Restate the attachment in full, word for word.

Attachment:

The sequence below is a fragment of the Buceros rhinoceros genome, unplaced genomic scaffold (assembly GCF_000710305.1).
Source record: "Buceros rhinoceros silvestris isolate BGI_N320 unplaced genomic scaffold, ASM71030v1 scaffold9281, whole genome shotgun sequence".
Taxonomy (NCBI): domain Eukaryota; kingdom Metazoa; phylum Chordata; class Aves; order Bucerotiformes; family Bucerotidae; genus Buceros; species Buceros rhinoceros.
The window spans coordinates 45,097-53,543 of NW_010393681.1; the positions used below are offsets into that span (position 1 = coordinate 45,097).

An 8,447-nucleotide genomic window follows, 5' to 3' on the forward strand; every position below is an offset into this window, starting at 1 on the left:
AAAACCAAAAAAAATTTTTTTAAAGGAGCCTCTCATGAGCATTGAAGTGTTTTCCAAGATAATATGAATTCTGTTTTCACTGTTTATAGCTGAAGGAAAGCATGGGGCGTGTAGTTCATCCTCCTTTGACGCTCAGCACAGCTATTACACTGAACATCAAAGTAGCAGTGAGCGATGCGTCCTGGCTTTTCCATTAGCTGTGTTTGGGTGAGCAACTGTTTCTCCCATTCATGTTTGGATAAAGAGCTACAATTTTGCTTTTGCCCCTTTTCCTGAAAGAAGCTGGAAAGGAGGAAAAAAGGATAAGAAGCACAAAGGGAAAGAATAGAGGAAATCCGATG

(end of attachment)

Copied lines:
The sequence below is a fragment of the Buceros rhinoceros genome, unplaced genomic scaffold (assembly GCF_000710305.1).
Source record: "Buceros rhinoceros silvestris isolate BGI_N320 unplaced genomic scaffold, ASM71030v1 scaffold9281, whole genome shotgun sequence".
Taxonomy (NCBI): domain Eukaryota; kingdom Metazoa; phylum Chordata; class Aves; order Bucerotiformes; family Bucerotidae; genus Buceros; species Buceros rhinoceros.
The window spans coordinates 45,097-53,543 of NW_010393681.1; the positions used below are offsets into that span (position 1 = coordinate 45,097).

An 8,447-nucleotide genomic window follows, 5' to 3' on the forward strand; every position below is an offset into this window, starting at 1 on the left:
AAAACCAAAAAAAATTTTTTTAAAGGAGCCTCTCATGAGCATTGAAGTGTTTTCCAAGATAATATGAATTCTGTTTTCACTGTTTATAGCTGAAGGAAAGCATGGGGCGTGTAGTTCATCCTCCTTTGACGCTCAGCACAGCTATTACACTGAACATCAAAGTAGCAGTGAGCGATGCGTCCTGGCTTTTCCATTAGCTGTGTTTGGGTGAGCAACTGTTTCTCCCATTCATGTTTGGATAAAGAGCTACAATTTTGCTTTTGCCCCTTTTCCTGAAAGAAGCTGGAAAGGAGGAAAAAAGGATAAGAAGCACAAAGGGAAAGAATAGAGGAAATCCGATG